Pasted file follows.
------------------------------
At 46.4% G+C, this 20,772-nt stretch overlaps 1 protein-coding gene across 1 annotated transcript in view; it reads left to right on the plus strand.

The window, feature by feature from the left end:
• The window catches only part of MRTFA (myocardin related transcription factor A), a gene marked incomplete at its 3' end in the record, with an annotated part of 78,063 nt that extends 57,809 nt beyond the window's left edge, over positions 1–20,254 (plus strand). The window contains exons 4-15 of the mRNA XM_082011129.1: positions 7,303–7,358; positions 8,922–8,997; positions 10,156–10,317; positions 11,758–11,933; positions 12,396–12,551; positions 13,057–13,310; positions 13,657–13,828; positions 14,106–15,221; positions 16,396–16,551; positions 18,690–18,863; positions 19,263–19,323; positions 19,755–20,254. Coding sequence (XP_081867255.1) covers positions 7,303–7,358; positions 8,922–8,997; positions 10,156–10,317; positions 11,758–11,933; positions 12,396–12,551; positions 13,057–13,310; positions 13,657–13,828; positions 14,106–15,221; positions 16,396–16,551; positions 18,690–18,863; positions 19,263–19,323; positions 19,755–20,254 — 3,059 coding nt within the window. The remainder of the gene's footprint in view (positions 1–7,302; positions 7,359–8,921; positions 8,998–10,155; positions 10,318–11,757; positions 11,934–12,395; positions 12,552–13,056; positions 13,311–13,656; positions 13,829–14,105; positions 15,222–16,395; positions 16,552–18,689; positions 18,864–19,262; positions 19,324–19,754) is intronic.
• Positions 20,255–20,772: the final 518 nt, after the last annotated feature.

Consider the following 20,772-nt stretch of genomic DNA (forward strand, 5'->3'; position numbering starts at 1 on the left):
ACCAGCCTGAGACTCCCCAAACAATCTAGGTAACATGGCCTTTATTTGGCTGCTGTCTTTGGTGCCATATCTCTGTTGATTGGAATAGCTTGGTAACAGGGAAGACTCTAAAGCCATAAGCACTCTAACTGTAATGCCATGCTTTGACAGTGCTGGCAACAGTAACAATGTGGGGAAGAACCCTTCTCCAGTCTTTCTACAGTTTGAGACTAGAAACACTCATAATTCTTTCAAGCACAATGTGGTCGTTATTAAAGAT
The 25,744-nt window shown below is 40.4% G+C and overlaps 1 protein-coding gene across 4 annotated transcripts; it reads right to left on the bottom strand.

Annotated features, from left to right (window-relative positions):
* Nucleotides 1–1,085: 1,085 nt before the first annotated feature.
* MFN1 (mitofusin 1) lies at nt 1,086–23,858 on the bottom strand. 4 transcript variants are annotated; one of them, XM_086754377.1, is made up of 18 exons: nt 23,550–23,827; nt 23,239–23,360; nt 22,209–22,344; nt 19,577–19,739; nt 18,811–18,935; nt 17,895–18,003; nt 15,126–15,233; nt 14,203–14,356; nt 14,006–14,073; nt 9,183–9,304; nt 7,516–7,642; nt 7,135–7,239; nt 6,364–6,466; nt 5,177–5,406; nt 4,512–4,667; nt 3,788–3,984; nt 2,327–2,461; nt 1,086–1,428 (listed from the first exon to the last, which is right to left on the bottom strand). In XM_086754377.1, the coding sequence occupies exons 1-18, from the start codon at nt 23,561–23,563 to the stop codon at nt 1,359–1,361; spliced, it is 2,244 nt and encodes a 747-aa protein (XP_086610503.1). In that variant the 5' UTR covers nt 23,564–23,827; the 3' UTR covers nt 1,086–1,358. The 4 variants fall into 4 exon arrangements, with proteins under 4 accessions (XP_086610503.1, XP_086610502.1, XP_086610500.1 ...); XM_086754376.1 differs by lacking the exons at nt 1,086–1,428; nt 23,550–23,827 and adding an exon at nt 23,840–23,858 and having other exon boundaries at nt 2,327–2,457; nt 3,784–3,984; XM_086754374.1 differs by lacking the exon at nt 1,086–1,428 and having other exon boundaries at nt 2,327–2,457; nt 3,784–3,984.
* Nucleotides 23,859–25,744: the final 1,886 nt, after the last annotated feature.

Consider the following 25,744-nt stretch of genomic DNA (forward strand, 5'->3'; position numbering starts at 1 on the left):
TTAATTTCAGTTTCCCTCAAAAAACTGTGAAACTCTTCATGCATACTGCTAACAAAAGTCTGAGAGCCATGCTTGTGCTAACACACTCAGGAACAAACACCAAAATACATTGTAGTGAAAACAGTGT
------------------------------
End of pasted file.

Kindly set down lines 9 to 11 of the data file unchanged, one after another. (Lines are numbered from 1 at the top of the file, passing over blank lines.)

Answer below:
* Nucleotides 1–1,085: 1,085 nt before the first annotated feature.
* MFN1 (mitofusin 1) lies at nt 1,086–23,858 on the bottom strand. 4 transcript variants are annotated; one of them, XM_086754377.1, is made up of 18 exons: nt 23,550–23,827; nt 23,239–23,360; nt 22,209–22,344; nt 19,577–19,739; nt 18,811–18,935; nt 17,895–18,003; nt 15,126–15,233; nt 14,203–14,356; nt 14,006–14,073; nt 9,183–9,304; nt 7,516–7,642; nt 7,135–7,239; nt 6,364–6,466; nt 5,177–5,406; nt 4,512–4,667; nt 3,788–3,984; nt 2,327–2,461; nt 1,086–1,428 (listed from the first exon to the last, which is right to left on the bottom strand). In XM_086754377.1, the coding sequence occupies exons 1-18, from the start codon at nt 23,561–23,563 to the stop codon at nt 1,359–1,361; spliced, it is 2,244 nt and encodes a 747-aa protein (XP_086610503.1). In that variant the 5' UTR covers nt 23,564–23,827; the 3' UTR covers nt 1,086–1,358. The 4 variants fall into 4 exon arrangements, with proteins under 4 accessions (XP_086610503.1, XP_086610502.1, XP_086610500.1 ...); XM_086754376.1 differs by lacking the exons at nt 1,086–1,428; nt 23,550–23,827 and adding an exon at nt 23,840–23,858 and having other exon boundaries at nt 2,327–2,457; nt 3,784–3,984; XM_086754374.1 differs by lacking the exon at nt 1,086–1,428 and having other exon boundaries at nt 2,327–2,457; nt 3,784–3,984.
* Nucleotides 23,859–25,744: the final 1,886 nt, after the last annotated feature.